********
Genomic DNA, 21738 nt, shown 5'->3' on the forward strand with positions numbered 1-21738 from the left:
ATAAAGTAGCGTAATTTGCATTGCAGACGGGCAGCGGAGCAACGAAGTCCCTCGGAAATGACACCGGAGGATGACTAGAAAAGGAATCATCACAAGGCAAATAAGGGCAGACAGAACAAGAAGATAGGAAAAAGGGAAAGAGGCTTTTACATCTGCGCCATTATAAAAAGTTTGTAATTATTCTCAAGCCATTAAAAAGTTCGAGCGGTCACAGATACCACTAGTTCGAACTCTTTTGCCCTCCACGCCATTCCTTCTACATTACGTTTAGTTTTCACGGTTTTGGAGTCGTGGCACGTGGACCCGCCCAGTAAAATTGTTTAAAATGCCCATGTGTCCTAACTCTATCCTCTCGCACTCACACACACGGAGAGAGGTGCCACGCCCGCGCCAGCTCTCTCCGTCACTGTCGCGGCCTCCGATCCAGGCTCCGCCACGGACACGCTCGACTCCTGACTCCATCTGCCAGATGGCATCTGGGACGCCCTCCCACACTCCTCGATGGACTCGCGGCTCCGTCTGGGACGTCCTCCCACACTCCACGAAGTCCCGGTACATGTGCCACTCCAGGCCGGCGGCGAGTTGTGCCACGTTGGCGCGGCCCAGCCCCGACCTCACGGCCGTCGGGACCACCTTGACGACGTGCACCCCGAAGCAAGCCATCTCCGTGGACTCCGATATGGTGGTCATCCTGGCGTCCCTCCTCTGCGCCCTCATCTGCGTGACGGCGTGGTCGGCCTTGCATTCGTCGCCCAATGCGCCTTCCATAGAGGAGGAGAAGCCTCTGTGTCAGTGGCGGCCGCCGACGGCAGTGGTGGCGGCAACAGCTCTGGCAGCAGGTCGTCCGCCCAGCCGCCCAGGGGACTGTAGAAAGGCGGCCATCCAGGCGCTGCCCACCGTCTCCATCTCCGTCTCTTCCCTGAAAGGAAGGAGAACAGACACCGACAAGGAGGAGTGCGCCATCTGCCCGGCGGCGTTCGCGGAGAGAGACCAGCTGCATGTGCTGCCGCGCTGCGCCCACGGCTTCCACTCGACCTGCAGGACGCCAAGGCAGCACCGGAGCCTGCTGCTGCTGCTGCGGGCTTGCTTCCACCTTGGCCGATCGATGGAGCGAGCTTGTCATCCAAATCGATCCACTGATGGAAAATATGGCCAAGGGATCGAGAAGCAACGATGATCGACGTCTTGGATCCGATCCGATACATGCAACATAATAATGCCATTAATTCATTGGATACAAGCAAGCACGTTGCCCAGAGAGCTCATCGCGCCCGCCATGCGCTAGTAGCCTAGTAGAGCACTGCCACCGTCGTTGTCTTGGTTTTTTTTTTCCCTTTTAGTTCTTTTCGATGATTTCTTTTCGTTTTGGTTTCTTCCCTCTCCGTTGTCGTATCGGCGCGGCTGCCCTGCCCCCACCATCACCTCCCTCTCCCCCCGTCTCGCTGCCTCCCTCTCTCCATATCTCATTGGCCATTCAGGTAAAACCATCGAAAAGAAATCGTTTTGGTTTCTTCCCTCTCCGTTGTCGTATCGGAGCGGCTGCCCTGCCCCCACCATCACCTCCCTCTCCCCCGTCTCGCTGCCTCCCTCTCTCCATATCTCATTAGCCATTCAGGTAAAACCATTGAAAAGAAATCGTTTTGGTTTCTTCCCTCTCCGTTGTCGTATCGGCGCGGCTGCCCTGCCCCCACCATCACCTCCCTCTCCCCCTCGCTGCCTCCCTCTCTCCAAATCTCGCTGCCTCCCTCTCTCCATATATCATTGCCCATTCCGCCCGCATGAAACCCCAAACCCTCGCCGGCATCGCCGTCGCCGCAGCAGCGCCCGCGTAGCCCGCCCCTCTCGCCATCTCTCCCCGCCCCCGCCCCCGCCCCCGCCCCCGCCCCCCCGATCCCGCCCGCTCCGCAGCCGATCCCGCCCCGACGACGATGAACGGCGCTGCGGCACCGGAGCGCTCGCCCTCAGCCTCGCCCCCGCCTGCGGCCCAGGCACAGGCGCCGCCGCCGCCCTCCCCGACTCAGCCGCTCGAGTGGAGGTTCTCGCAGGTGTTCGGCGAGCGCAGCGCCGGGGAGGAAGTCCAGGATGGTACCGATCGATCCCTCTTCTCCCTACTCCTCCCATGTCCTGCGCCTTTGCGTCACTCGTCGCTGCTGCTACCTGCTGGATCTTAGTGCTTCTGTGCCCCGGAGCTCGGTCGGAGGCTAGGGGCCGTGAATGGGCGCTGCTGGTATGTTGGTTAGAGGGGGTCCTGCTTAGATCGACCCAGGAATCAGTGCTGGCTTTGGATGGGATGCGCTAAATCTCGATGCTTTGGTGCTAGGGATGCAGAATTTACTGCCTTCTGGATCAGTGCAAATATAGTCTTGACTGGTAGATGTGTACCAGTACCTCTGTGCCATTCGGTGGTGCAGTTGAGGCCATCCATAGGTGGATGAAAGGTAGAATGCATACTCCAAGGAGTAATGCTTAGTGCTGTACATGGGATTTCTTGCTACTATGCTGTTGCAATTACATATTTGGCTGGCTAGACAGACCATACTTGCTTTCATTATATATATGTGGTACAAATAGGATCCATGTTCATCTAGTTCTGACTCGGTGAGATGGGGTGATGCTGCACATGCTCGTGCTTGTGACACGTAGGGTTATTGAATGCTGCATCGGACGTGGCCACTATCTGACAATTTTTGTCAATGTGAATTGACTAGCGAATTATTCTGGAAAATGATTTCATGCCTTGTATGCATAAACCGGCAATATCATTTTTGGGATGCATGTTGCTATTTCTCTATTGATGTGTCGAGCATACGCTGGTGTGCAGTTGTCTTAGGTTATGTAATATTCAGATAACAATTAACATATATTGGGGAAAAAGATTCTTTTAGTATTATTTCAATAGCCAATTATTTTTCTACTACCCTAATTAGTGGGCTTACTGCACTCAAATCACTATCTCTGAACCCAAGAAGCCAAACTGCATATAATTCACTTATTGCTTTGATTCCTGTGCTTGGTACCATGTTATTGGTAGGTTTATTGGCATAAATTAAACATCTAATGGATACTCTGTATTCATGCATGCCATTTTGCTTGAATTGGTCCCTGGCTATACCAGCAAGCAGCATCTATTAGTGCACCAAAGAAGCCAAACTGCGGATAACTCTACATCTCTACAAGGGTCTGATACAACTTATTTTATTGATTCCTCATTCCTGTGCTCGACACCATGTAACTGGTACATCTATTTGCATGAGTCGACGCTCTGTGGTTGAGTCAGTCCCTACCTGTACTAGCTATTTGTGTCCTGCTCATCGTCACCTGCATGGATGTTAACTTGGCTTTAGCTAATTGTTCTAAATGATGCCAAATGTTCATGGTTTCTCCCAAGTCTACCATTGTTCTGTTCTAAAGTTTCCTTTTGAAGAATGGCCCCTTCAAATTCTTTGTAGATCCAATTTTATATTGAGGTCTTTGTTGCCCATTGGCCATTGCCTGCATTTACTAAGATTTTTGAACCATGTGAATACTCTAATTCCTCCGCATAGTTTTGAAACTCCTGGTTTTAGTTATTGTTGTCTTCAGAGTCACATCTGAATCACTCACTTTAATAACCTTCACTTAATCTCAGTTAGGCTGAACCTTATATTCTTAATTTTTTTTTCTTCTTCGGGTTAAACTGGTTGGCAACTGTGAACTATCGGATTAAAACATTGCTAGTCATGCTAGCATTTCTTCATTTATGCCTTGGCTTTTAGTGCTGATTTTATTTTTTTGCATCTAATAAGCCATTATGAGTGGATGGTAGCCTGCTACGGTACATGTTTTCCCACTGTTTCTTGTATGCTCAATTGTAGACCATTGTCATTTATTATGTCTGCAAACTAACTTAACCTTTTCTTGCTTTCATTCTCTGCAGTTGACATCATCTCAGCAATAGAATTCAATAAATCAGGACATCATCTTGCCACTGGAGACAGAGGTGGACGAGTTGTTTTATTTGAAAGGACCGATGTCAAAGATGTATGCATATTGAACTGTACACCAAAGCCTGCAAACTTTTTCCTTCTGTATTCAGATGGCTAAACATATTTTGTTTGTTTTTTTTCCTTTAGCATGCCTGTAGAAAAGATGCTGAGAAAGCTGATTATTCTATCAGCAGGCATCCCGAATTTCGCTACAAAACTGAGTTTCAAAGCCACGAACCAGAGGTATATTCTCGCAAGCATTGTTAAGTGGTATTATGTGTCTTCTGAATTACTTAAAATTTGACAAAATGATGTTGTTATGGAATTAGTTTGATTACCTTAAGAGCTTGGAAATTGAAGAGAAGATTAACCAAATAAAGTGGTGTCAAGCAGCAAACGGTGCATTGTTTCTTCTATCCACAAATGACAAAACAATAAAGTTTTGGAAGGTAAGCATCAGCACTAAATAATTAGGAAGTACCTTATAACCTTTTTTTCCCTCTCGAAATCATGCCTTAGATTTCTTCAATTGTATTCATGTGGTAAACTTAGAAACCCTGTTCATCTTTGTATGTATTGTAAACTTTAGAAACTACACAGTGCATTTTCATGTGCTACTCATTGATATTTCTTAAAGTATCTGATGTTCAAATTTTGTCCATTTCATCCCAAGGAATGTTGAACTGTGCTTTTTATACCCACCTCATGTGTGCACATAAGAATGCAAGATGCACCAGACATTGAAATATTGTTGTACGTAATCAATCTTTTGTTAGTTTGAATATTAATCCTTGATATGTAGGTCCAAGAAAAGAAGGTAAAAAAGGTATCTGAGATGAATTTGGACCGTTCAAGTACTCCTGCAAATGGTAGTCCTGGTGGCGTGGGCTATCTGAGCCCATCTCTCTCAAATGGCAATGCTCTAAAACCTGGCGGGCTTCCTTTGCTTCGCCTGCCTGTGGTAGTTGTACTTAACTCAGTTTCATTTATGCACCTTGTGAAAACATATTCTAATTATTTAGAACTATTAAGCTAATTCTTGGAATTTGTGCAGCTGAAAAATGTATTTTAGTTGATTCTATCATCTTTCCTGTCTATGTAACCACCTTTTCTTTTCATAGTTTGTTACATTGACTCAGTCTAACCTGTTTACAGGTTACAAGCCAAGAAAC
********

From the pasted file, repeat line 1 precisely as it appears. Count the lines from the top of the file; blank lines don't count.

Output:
Genomic DNA, 21738 nt, shown 5'->3' on the forward strand with positions numbered 1-21738 from the left: